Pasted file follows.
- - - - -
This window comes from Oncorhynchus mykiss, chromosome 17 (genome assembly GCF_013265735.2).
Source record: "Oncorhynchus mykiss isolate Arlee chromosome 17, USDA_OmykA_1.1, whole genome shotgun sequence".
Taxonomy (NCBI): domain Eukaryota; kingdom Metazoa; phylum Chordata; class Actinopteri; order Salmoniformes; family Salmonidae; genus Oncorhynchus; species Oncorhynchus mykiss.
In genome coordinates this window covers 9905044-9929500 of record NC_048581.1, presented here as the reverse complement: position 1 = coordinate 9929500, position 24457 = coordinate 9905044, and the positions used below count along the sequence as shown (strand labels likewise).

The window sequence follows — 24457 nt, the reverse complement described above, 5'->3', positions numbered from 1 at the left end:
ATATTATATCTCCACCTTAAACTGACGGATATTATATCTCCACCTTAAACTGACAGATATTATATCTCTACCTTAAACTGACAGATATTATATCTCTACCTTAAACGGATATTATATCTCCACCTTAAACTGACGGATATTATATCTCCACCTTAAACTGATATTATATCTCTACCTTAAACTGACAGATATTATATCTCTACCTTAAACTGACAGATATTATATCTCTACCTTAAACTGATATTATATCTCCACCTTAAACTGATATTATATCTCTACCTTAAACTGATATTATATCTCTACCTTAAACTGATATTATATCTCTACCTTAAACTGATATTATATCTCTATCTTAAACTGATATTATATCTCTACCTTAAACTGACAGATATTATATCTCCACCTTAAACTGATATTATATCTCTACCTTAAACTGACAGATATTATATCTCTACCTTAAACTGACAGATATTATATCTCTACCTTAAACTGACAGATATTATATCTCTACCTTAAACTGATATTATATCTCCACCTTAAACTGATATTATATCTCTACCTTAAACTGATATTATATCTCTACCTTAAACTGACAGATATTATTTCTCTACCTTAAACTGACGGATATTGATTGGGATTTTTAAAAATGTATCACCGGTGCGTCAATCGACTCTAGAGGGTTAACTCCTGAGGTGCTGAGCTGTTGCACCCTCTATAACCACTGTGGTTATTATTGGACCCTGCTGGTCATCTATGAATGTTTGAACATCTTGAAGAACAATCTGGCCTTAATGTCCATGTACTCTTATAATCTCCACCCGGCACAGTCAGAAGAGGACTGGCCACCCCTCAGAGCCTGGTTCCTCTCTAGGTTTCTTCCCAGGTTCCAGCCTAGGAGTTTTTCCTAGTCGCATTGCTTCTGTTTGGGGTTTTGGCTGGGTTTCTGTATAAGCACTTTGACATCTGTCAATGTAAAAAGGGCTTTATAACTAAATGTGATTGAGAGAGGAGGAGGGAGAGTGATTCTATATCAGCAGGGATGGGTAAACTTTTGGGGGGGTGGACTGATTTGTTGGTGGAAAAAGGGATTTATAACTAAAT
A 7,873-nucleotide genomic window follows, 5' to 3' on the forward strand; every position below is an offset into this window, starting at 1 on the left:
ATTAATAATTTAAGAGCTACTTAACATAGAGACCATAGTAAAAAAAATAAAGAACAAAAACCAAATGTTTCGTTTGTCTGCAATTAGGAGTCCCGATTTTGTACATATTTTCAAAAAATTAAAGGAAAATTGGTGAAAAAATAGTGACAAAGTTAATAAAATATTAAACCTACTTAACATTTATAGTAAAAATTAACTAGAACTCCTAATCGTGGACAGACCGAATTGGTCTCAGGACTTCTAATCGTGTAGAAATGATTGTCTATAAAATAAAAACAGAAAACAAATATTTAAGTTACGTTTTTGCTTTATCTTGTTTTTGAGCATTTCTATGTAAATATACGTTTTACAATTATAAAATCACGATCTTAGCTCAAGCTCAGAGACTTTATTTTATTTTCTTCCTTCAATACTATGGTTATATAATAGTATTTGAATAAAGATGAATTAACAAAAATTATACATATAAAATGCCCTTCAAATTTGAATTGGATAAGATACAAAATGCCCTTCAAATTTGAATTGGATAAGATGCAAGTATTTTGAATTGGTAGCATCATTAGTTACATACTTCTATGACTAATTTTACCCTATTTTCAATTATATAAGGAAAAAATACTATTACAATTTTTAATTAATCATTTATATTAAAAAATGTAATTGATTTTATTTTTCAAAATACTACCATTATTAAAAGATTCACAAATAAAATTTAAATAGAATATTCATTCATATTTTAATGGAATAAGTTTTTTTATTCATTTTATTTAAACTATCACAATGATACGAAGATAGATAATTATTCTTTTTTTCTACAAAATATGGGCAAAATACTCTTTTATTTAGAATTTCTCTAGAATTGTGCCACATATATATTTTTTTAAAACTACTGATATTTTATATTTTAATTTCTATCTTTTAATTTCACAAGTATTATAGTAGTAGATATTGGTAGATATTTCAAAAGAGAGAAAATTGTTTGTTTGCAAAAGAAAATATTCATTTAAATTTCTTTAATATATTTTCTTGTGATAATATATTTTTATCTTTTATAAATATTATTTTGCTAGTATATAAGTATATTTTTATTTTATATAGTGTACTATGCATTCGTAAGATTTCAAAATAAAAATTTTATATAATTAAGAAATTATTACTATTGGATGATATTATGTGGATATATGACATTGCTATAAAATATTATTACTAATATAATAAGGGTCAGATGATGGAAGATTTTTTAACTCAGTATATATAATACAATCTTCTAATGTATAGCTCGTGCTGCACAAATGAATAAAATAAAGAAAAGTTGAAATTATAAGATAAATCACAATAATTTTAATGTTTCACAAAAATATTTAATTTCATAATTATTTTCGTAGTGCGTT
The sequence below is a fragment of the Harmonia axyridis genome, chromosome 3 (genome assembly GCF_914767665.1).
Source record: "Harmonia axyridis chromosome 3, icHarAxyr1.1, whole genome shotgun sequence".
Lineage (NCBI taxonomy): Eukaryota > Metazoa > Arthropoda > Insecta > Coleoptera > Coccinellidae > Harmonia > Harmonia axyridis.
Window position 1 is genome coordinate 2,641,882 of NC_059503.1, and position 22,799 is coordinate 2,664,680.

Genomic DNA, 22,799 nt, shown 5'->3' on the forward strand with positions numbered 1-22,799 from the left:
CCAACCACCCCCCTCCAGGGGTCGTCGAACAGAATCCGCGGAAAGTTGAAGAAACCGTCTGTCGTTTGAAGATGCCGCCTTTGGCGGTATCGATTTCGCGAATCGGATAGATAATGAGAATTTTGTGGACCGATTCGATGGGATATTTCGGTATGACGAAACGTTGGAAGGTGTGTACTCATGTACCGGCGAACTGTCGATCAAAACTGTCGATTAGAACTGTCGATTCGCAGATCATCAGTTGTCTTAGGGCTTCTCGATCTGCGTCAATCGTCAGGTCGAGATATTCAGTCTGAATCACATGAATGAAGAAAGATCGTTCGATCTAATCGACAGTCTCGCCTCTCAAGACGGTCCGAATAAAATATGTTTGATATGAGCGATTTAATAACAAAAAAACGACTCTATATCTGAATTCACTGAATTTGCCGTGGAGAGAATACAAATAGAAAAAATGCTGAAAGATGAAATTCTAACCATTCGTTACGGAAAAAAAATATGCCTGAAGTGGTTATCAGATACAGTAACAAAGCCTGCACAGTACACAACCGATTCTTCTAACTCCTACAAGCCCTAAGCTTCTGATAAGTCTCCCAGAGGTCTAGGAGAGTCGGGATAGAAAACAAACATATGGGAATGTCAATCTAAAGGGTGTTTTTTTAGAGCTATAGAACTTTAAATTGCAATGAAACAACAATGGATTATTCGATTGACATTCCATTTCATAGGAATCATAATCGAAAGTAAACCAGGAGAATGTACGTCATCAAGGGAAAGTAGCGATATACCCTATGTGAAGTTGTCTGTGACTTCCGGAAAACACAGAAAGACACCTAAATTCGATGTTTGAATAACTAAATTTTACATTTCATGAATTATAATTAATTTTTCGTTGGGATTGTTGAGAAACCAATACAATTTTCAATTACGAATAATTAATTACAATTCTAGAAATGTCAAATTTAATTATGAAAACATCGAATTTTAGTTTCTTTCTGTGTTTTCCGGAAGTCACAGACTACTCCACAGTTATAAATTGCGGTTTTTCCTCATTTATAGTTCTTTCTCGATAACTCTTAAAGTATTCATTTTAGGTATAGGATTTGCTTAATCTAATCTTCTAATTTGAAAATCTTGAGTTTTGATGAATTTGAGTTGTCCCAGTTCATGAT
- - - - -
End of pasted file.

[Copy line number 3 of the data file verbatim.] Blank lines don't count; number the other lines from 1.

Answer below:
Taxonomy (NCBI): domain Eukaryota; kingdom Metazoa; phylum Chordata; class Actinopteri; order Salmoniformes; family Salmonidae; genus Oncorhynchus; species Oncorhynchus mykiss.